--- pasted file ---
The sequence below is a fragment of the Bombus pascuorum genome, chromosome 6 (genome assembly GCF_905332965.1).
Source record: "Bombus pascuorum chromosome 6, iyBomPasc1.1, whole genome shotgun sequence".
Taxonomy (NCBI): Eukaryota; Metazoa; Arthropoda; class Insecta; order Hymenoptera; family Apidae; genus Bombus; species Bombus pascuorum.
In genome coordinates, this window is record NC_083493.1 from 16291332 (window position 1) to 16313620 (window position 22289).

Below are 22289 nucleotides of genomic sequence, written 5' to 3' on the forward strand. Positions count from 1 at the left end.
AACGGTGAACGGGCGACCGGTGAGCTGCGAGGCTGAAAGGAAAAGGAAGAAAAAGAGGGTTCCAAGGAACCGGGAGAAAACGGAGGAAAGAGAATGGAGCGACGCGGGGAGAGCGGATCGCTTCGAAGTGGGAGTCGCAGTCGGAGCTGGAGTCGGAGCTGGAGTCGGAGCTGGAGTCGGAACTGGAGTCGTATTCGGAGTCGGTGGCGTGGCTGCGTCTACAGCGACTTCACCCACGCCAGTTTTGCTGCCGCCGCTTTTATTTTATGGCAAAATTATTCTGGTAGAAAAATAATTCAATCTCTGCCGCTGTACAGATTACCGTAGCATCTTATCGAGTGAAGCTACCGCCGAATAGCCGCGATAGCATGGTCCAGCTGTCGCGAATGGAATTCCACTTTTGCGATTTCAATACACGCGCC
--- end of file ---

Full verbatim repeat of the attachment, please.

The sequence below is a fragment of the Bombus pascuorum genome, chromosome 6 (genome assembly GCF_905332965.1).
Source record: "Bombus pascuorum chromosome 6, iyBomPasc1.1, whole genome shotgun sequence".
Taxonomy (NCBI): Eukaryota; Metazoa; Arthropoda; class Insecta; order Hymenoptera; family Apidae; genus Bombus; species Bombus pascuorum.
In genome coordinates, this window is record NC_083493.1 from 16291332 (window position 1) to 16313620 (window position 22289).

Below are 22289 nucleotides of genomic sequence, written 5' to 3' on the forward strand. Positions count from 1 at the left end.
AACGGTGAACGGGCGACCGGTGAGCTGCGAGGCTGAAAGGAAAAGGAAGAAAAAGAGGGTTCCAAGGAACCGGGAGAAAACGGAGGAAAGAGAATGGAGCGACGCGGGGAGAGCGGATCGCTTCGAAGTGGGAGTCGCAGTCGGAGCTGGAGTCGGAGCTGGAGTCGGAGCTGGAGTCGGAACTGGAGTCGTATTCGGAGTCGGTGGCGTGGCTGCGTCTACAGCGACTTCACCCACGCCAGTTTTGCTGCCGCCGCTTTTATTTTATGGCAAAATTATTCTGGTAGAAAAATAATTCAATCTCTGCCGCTGTACAGATTACCGTAGCATCTTATCGAGTGAAGCTACCGCCGAATAGCCGCGATAGCATGGTCCAGCTGTCGCGAATGGAATTCCACTTTTGCGATTTCAATACACGCGCC